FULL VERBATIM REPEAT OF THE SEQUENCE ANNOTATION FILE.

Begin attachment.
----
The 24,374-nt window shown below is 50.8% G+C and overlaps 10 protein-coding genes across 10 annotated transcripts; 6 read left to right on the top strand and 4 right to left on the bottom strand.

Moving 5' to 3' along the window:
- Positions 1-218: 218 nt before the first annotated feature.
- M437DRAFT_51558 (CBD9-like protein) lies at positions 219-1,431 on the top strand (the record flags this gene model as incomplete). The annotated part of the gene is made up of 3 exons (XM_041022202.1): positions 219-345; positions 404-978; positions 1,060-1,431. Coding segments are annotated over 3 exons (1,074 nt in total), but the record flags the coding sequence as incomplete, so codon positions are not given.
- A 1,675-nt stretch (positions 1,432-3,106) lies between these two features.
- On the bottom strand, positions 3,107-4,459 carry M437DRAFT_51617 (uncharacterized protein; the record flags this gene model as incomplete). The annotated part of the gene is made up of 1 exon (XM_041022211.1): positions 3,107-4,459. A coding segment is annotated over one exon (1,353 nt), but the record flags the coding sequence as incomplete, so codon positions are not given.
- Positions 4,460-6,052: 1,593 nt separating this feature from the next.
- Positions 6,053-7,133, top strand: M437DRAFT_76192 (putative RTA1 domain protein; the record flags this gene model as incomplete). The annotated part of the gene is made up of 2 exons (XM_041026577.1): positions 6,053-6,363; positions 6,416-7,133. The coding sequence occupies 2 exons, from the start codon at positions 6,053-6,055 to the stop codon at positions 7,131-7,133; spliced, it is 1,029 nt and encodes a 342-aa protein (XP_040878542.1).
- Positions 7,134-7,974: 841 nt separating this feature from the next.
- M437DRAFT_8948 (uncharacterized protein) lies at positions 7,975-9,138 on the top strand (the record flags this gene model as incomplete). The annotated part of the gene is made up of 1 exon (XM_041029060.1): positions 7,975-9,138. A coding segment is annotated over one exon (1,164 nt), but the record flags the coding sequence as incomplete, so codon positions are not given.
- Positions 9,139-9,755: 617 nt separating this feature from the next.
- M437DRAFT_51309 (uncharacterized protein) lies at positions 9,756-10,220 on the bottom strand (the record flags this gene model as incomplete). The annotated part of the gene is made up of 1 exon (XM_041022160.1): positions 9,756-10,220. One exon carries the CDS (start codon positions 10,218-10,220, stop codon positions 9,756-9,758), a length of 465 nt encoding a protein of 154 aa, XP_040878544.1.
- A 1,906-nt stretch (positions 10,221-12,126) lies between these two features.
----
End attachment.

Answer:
The 24,374-nt window shown below is 50.8% G+C and overlaps 10 protein-coding genes across 10 annotated transcripts; 6 read left to right on the top strand and 4 right to left on the bottom strand.

Moving 5' to 3' along the window:
- Positions 1-218: 218 nt before the first annotated feature.
- M437DRAFT_51558 (CBD9-like protein) lies at positions 219-1,431 on the top strand (the record flags this gene model as incomplete). The annotated part of the gene is made up of 3 exons (XM_041022202.1): positions 219-345; positions 404-978; positions 1,060-1,431. Coding segments are annotated over 3 exons (1,074 nt in total), but the record flags the coding sequence as incomplete, so codon positions are not given.
- A 1,675-nt stretch (positions 1,432-3,106) lies between these two features.
- On the bottom strand, positions 3,107-4,459 carry M437DRAFT_51617 (uncharacterized protein; the record flags this gene model as incomplete). The annotated part of the gene is made up of 1 exon (XM_041022211.1): positions 3,107-4,459. A coding segment is annotated over one exon (1,353 nt), but the record flags the coding sequence as incomplete, so codon positions are not given.
- Positions 4,460-6,052: 1,593 nt separating this feature from the next.
- Positions 6,053-7,133, top strand: M437DRAFT_76192 (putative RTA1 domain protein; the record flags this gene model as incomplete). The annotated part of the gene is made up of 2 exons (XM_041026577.1): positions 6,053-6,363; positions 6,416-7,133. The coding sequence occupies 2 exons, from the start codon at positions 6,053-6,055 to the stop codon at positions 7,131-7,133; spliced, it is 1,029 nt and encodes a 342-aa protein (XP_040878542.1).
- Positions 7,134-7,974: 841 nt separating this feature from the next.
- M437DRAFT_8948 (uncharacterized protein) lies at positions 7,975-9,138 on the top strand (the record flags this gene model as incomplete). The annotated part of the gene is made up of 1 exon (XM_041029060.1): positions 7,975-9,138. A coding segment is annotated over one exon (1,164 nt), but the record flags the coding sequence as incomplete, so codon positions are not given.
- Positions 9,139-9,755: 617 nt separating this feature from the next.
- M437DRAFT_51309 (uncharacterized protein) lies at positions 9,756-10,220 on the bottom strand (the record flags this gene model as incomplete). The annotated part of the gene is made up of 1 exon (XM_041022160.1): positions 9,756-10,220. One exon carries the CDS (start codon positions 10,218-10,220, stop codon positions 9,756-9,758), a length of 465 nt encoding a protein of 154 aa, XP_040878544.1.
- A 1,906-nt stretch (positions 10,221-12,126) lies between these two features.